These instructions will guide you through installing Pootle and its requirements in a virtual environment.
If you only want to have a sneak peek of Pootle then the default configuration and the built-in server will suffice.
Follow the Pootle installation video tutorial, which starts after some basic setup, to see the installation steps in action and expected results.
For a production deployment we strongly recommend that you set up the following:
Before installing please ensure that you have all the necessary requirements.
It is important to install Pootle into a virtual environment to ensure the correct packages and permissions. It’s even more important not to install Pootle as the root user on your system. Installing or running Pootle as the root user will expose your system to many potential security vulnerabilities
We’ve made some assumptions in these instructions, adjust as needed:
In order to install Pootle first create a virtual environment. The virtual environment allows you to install dependencies independent of your system packages.
Please install virtualenv from your system packages, e.g. on Debian:
$ sudo apt-get install python-virtualenv
Otherwise you can install virtualenv using pip:
$ sudo pip install virtualenv
Now create a virtual environment on your location of choice by issuing the virtualenv command:
$ cd ~/dev/pootle $ virtualenv env
for versions of virtualenv prior to 1.10, you may need to
call virtualenv with the
--setuptools option, to ensure the
To activate the virtual environment run the activate script:
$ source env/bin/activate
Once activated the virtual environment name will be prepended to the shell prompt.
Lastly, we want to make sure that we are using the latest version of pip and setuptools:
(env) $ pip install --upgrade pip setuptools
Use pip to install Pootle into the virtual environment:
(env) $ pip install --pre --process-dependency-links Pootle
This will also fetch and install Pootle’s dependencies.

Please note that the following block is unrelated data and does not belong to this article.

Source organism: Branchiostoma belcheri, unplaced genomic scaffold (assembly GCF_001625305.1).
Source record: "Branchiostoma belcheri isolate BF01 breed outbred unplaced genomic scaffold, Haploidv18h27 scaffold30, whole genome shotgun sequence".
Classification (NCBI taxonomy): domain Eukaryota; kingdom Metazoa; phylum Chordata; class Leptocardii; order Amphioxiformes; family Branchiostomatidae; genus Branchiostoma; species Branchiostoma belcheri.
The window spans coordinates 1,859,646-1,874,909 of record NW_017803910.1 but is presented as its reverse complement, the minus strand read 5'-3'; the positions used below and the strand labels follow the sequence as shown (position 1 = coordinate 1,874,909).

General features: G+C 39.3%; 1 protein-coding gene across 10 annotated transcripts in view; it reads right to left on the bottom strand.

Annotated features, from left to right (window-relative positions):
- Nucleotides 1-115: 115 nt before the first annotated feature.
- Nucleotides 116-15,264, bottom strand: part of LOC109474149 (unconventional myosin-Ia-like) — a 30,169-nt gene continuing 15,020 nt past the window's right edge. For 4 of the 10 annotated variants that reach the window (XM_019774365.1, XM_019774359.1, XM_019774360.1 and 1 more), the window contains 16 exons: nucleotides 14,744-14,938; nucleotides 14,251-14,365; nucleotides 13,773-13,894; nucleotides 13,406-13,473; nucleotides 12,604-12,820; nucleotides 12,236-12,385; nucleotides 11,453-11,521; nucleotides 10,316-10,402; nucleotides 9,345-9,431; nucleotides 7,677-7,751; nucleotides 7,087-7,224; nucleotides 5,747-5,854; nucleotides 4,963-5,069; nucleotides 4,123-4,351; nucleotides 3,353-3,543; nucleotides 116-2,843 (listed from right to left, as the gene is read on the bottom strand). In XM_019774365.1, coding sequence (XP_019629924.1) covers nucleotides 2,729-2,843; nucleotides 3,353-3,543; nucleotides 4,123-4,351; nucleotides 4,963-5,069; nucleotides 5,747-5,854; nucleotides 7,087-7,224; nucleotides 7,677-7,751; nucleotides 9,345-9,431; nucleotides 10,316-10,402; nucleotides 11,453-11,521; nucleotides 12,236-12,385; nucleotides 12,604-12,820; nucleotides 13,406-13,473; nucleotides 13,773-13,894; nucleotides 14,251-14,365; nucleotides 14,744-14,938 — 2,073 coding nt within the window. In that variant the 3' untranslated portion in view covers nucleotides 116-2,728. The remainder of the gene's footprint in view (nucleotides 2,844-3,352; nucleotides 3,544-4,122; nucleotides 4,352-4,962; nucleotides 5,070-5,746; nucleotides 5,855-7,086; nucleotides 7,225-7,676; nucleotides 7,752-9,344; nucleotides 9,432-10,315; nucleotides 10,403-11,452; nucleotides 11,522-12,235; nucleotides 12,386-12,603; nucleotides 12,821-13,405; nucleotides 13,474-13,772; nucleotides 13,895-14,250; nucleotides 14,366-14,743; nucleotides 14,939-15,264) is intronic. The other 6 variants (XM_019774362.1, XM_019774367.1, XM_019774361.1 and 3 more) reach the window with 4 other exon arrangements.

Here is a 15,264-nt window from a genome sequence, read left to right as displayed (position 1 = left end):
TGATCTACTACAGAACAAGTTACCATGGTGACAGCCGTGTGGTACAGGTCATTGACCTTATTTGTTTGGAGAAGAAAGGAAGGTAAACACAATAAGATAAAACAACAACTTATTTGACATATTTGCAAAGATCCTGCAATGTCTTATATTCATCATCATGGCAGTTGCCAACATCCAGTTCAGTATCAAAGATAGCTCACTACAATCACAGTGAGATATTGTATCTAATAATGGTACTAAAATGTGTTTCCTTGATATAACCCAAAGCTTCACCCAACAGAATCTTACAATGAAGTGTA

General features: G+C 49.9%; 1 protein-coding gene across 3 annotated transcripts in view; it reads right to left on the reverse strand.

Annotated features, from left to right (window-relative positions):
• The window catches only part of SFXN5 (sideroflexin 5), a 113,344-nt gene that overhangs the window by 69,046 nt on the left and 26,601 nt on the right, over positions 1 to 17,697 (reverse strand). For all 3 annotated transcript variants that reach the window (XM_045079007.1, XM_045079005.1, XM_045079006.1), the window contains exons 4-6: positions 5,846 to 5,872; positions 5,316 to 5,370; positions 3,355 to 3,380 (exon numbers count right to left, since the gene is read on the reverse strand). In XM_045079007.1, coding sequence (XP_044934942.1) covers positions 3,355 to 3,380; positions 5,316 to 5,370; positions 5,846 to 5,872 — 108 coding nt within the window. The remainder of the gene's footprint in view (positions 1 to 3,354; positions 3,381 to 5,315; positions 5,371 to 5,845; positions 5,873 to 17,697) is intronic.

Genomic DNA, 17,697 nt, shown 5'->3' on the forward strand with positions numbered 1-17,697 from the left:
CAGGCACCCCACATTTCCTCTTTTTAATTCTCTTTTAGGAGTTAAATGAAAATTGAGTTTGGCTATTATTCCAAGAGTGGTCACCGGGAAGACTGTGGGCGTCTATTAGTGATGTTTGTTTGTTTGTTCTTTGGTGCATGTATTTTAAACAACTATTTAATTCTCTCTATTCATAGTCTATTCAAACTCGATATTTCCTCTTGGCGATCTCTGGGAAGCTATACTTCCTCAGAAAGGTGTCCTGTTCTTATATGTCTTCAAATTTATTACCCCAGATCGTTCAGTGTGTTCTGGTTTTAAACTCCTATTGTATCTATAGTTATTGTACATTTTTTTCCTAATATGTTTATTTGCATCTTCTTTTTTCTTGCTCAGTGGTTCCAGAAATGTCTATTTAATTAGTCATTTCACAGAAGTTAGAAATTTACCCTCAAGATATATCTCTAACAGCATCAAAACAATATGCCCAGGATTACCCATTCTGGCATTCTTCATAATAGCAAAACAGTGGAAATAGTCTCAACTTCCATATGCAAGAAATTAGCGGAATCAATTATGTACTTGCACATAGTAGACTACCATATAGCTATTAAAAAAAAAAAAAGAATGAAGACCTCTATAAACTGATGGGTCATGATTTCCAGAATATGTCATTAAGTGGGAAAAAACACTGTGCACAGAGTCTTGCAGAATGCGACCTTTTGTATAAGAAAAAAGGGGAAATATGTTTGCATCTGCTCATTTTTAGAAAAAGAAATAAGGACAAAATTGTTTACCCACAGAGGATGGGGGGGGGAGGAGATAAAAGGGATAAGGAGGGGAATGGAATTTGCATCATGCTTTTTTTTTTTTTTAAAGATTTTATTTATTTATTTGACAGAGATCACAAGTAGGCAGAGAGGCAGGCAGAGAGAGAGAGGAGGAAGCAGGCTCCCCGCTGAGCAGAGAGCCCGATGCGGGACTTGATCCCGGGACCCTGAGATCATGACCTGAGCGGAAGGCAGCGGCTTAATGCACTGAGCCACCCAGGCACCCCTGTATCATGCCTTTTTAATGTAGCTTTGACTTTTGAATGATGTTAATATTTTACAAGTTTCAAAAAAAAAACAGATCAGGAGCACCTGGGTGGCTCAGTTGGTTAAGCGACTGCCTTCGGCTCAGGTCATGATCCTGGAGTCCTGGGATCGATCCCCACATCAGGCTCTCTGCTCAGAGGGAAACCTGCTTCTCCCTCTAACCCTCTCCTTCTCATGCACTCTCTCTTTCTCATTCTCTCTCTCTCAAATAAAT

pip requires –pre to install pre-release versions of Pootle, i.e. alpha, beta and rc versions. You may require –process-dependency-links if Pootle depends on unreleased versions of third-party software.
To verify that everything installed correctly, you should be able to access the pootle command line tool within your environment.
(env) $ pootle --version Pootle 2.8.0rc5 (Django 1.10.7, Translate Toolkit 2.1.0)
Once Pootle has been installed, you will need to initialize a configuration file:
(env) $ pootle init
By default the configuration file is saved as
~/.pootle/pootle.conf. You can pass
an alternative path as an argument if required - see the
init command for all
of the options.
This default configuration is enough to experiment with Pootle. Don’t use this configuration in a production environment.
The initial configuration includes the settings that you’re most likely to change. For further customization, see the full list of available settings.
Statistics tracking and various other background processes are managed by RQ. The
rqworker command needs to be run
continuously in order to process the jobs.
If you have not already done so you should install and start a Redis server.
You can start the worker in the background with the following command:
(env) $ pootle rqworker &
In a production environment you may want to run RQ workers as services.
See here for further information about RQ jobs in Pootle.
(env) $ pootle migrate (env) $ pootle initdb
initdb will take some time as it will create the default
projects and stores.
Pootle needs at least one user with superuser rights which we create with the
(env) $ pootle createsuperuser
All users are required to verify their email before logging in. If you wish to
bypass this step you can use the
For example to allow a user named
admin to log in without having to verify
their email address:
(env) $ pootle verify_user admin
The Django default server will be enough for quickly testing the software. To run it, just issue:
(env) $ pootle runserver --insecure
There are serious drawbacks to using runserver. Never use it in production.
And the server will start listening on port 8000. Pootle can then be accessed from your web browser at localhost:8000.
Now that you have Pootle up and running you may want to consider some of the following in order to build a production environment.